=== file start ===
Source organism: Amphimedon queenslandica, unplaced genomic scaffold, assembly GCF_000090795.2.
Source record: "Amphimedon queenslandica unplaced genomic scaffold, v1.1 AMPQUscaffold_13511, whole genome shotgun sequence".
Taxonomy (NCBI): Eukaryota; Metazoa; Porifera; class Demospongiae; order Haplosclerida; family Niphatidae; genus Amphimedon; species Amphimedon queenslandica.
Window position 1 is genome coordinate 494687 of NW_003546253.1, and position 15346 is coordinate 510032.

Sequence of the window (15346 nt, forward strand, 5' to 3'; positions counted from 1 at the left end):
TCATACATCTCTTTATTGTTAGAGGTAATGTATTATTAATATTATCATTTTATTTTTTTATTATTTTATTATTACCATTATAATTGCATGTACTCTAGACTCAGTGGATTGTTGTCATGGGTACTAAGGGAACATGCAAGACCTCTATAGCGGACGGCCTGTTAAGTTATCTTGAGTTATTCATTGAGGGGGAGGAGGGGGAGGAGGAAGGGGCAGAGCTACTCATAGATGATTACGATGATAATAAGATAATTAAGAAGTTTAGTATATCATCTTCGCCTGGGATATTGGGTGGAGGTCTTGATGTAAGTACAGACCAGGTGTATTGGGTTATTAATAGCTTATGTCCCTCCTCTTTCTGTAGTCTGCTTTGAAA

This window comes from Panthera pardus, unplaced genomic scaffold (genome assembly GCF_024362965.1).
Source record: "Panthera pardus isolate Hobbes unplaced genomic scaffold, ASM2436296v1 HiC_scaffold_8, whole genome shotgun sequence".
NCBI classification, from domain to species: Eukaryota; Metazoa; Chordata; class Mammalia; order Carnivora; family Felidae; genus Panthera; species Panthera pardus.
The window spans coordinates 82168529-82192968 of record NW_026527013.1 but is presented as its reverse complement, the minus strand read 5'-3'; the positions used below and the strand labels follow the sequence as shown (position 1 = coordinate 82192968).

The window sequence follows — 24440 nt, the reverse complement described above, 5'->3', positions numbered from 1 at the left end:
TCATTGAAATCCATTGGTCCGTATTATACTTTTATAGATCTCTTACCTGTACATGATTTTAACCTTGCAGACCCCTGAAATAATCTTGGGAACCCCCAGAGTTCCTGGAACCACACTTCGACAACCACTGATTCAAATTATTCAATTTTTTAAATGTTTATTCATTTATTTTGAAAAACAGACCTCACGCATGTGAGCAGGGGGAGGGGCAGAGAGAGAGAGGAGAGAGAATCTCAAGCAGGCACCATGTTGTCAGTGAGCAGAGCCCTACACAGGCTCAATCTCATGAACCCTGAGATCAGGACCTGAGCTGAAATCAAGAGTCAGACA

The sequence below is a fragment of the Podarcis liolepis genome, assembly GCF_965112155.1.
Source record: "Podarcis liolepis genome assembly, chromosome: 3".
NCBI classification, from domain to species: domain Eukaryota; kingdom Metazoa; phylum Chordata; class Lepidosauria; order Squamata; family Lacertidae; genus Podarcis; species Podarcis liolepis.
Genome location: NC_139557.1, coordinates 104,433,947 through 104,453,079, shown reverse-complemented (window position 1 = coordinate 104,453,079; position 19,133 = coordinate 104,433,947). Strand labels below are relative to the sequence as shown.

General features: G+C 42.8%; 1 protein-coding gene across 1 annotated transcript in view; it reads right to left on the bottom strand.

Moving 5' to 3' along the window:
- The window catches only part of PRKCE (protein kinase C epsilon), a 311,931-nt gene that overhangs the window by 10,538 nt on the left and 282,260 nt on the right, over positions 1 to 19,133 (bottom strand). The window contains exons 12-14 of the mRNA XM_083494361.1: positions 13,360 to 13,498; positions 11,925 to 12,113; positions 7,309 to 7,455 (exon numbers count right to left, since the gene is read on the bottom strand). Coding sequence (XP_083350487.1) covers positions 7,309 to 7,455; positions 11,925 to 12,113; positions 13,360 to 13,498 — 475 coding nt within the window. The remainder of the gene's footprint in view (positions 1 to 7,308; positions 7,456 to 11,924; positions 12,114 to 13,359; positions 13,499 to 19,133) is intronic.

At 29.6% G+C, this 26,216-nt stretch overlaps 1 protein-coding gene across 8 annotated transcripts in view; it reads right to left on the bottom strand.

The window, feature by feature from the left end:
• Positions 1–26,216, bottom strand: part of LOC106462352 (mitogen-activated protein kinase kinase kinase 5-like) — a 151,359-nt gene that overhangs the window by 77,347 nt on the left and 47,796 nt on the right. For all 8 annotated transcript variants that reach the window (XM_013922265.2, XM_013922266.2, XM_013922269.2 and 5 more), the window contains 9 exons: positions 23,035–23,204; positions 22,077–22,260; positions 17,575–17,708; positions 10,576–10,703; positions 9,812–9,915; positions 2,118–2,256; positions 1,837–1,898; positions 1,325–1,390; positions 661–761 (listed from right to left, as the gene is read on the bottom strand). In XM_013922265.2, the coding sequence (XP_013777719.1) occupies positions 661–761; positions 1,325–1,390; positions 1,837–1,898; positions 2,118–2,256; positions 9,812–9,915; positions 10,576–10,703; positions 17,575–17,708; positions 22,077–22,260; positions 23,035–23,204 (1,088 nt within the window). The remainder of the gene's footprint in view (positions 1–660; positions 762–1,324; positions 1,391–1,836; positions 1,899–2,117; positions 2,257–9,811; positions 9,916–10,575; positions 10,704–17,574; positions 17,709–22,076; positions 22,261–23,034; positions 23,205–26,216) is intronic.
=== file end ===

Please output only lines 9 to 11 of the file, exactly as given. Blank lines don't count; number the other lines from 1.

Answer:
NCBI classification, from domain to species: Eukaryota; Metazoa; Chordata; class Mammalia; order Carnivora; family Felidae; genus Panthera; species Panthera pardus.
The window spans coordinates 82168529-82192968 of record NW_026527013.1 but is presented as its reverse complement, the minus strand read 5'-3'; the positions used below and the strand labels follow the sequence as shown (position 1 = coordinate 82192968).

The window sequence follows — 24440 nt, the reverse complement described above, 5'->3', positions numbered from 1 at the left end: